In response to my recent posts on grape vines, I received several notes regarding vines for fellow Wild Ones members.
Toni Stahl sent a tip for eradicating wild grape and non-native English Ivy (Hedera helix) vines. Wear vinyl gloves and use Q-tips to paint the ends of the cut stem with herbicide. See her November 2019 Nature Scoop article under Tips for Your Yard.
Kathy McDonald wrote to remind us that not all native vines are aggressive and dominating. That they typically co-exist in nature with trees and shrubs. She also referenced a Facebook post from Indigenous Landscapes as a good source of information on vines.
Author Mariette Nowak wrote to share suggestions for using native vines as habitat in your landscaping:
“Virginia Creeper (Parthenocissus quinquefolia): According to DeGraaf, 35 birds feed on the fruit. Among them, it is the preferred food for many woodpeckers, robins, several thrushes and warblers, Eastern Kingbird, Eastern Bluebird, Brown Thrasher, Northern Mockingbird, Red-eyed Vireo and Fox Sparrow. According to Hightshoe, the fruit is of high value to birds.
As for how Virginia Creeper stacks up next to wild grapes and Poison Ivy (Toxicodendron radicans). Wild grape (Vitis spp), according to Hightshoe, is rated very high for the wildlife value of its fruit, making it superior in that regard to Virginia Creeper, whereas Poison Ivy and Virginia Creeper are both rated simply high, so both are equal in that regard. But Virginia Creeper is better than Poison Ivy in hosting Lepidoptera (according to Dr. Tallamy’s list of woody plants rated for the number of Lepidoptera they host) Virginia Creeper hosts 32, while Poison Ivy hosts 15. However, grapevines host 79, so they offer more value both for birds and Lepidoptera. However, I agree grape vines are terribly aggressive. In my yard, I try to relegate them to steep hillsides.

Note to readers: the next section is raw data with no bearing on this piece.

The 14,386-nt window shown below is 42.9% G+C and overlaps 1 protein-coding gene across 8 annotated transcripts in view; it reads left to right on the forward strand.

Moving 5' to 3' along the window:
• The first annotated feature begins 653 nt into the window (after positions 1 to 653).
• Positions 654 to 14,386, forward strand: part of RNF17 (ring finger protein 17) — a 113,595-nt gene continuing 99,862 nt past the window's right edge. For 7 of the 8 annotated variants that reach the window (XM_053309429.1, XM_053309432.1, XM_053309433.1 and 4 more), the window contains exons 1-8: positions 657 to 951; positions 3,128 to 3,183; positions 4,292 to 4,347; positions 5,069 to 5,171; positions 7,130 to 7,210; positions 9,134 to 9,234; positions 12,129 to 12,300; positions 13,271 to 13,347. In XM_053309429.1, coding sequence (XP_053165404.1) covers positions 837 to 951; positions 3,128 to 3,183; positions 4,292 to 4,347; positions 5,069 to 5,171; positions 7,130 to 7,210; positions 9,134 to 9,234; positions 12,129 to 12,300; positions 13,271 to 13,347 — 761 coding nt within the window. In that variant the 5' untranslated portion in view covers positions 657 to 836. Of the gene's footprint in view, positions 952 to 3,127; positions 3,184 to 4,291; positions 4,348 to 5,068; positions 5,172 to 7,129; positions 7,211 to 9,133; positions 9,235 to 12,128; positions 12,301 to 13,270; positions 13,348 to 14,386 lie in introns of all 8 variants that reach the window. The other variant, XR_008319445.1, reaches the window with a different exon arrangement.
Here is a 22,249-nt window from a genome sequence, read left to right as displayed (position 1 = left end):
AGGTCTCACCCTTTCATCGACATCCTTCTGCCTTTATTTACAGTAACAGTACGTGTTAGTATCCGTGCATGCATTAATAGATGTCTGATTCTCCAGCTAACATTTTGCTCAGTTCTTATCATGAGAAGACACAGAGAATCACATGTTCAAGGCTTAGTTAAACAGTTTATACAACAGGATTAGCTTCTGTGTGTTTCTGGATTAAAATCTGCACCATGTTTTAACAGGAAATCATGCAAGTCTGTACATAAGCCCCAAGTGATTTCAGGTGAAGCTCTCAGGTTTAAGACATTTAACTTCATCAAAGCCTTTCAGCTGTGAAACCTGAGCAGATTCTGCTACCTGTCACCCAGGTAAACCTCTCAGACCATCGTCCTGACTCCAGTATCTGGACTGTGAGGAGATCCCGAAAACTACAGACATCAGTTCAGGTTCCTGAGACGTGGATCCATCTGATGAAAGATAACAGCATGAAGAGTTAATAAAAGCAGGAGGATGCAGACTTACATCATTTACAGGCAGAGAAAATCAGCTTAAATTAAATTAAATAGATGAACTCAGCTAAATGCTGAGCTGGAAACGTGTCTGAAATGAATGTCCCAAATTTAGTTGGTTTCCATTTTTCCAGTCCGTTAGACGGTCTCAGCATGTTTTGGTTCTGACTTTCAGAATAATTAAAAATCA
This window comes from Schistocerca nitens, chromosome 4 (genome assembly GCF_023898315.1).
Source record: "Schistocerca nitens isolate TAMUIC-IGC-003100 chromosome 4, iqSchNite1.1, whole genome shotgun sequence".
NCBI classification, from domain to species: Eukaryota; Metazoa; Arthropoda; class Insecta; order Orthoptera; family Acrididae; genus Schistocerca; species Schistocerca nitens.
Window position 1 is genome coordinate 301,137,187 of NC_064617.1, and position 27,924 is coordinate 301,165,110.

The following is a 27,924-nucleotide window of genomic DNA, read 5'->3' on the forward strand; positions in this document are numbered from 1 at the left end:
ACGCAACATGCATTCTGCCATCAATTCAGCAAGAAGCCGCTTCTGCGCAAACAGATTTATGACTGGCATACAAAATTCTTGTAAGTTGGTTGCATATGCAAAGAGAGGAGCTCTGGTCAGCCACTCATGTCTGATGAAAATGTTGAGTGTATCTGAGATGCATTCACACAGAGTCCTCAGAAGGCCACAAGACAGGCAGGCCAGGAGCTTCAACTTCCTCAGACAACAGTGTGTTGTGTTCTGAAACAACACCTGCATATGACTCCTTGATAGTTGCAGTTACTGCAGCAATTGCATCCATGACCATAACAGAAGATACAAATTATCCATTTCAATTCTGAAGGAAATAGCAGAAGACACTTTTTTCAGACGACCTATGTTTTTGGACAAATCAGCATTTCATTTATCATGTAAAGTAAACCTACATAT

Other possibilities include:
Common Trumpet Creeper (Campsis radicals): It is a nectar source for hummingbirds and seeds for goldfinches, according to DeGraaf.
Native Honeysuckle Vines: These include Red Honeysuckle (Lonicera dioica), Trumpet Honeysuckle (Lonicera sempervirens) and Yellow Honeysuckle (Lonicera proliferare) — all offer nectar sources for hummingbirds.
American Bittersweet (Celastrus scandens): According to DeGraaf, 15 birds feed on the fruit.
Virgins Bower (Clematis virginiana): Beautiful in flower, but fruit is low value for birds.
My main sources are : Native Trees, Shrubs, and Vines for Urban and Rural America by Gary Hightshoe, and Trees, Shrubs and Vines for Attracting Birds by Richard M DeGraaf.
Note: Some of the vines above were not included in these 2 books.”
A good description of these vines and more can be found at Gardening for Wildlife.
See also Toni Stahl’s October 2019 Nature Scoop article Tips for Your Yard.
Poison ivy, certain oaks, and black walnuts were allegedly introduced to this continent, very early on, by a specific group. They sent outliers to plant especially by springs. They liked tannin in their springwater. They could eatstinging. Nettles raw.
Remnants of these people are on the disability roll.
Asters came from mining areas, lost to the early industrial revolution.
Donna VanBuecken says
I would think returning the caves to habitat for bats would be a huge benefit to the environment, Cindy.
Kathy McDonald says
Wonderful follow-up, thanks for keeping us informed!
Donna VanBuecken says
You are so welcome, Kathy.